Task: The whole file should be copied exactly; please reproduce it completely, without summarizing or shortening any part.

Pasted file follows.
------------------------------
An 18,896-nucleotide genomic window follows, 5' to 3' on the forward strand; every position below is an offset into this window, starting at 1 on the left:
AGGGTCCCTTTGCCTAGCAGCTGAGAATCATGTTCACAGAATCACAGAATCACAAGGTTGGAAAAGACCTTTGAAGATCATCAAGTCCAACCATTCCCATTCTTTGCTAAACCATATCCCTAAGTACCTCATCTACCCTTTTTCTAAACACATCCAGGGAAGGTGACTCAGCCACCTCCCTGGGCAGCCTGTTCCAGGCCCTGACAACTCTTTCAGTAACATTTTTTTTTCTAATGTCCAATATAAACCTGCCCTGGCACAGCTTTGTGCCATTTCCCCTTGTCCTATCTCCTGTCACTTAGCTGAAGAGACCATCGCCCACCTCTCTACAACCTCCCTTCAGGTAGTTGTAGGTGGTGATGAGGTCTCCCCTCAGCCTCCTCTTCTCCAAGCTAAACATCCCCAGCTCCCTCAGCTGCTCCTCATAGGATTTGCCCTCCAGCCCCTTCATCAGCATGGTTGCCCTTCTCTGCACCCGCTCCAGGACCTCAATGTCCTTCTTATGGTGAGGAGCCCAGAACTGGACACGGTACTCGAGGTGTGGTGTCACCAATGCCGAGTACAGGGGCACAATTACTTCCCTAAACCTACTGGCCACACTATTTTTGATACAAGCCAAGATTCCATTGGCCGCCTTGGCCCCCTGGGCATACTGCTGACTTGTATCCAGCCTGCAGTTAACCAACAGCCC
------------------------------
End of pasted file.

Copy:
An 18,896-nucleotide genomic window follows, 5' to 3' on the forward strand; every position below is an offset into this window, starting at 1 on the left:
AGGGTCCCTTTGCCTAGCAGCTGAGAATCATGTTCACAGAATCACAGAATCACAAGGTTGGAAAAGACCTTTGAAGATCATCAAGTCCAACCATTCCCATTCTTTGCTAAACCATATCCCTAAGTACCTCATCTACCCTTTTTCTAAACACATCCAGGGAAGGTGACTCAGCCACCTCCCTGGGCAGCCTGTTCCAGGCCCTGACAACTCTTTCAGTAACATTTTTTTTTCTAATGTCCAATATAAACCTGCCCTGGCACAGCTTTGTGCCATTTCCCCTTGTCCTATCTCCTGTCACTTAGCTGAAGAGACCATCGCCCACCTCTCTACAACCTCCCTTCAGGTAGTTGTAGGTGGTGATGAGGTCTCCCCTCAGCCTCCTCTTCTCCAAGCTAAACATCCCCAGCTCCCTCAGCTGCTCCTCATAGGATTTGCCCTCCAGCCCCTTCATCAGCATGGTTGCCCTTCTCTGCACCCGCTCCAGGACCTCAATGTCCTTCTTATGGTGAGGAGCCCAGAACTGGACACGGTACTCGAGGTGTGGTGTCACCAATGCCGAGTACAGGGGCACAATTACTTCCCTAAACCTACTGGCCACACTATTTTTGATACAAGCCAAGATTCCATTGGCCGCCTTGGCCCCCTGGGCATACTGCTGACTTGTATCCAGCCTGCAGTTAACCAACAGCCC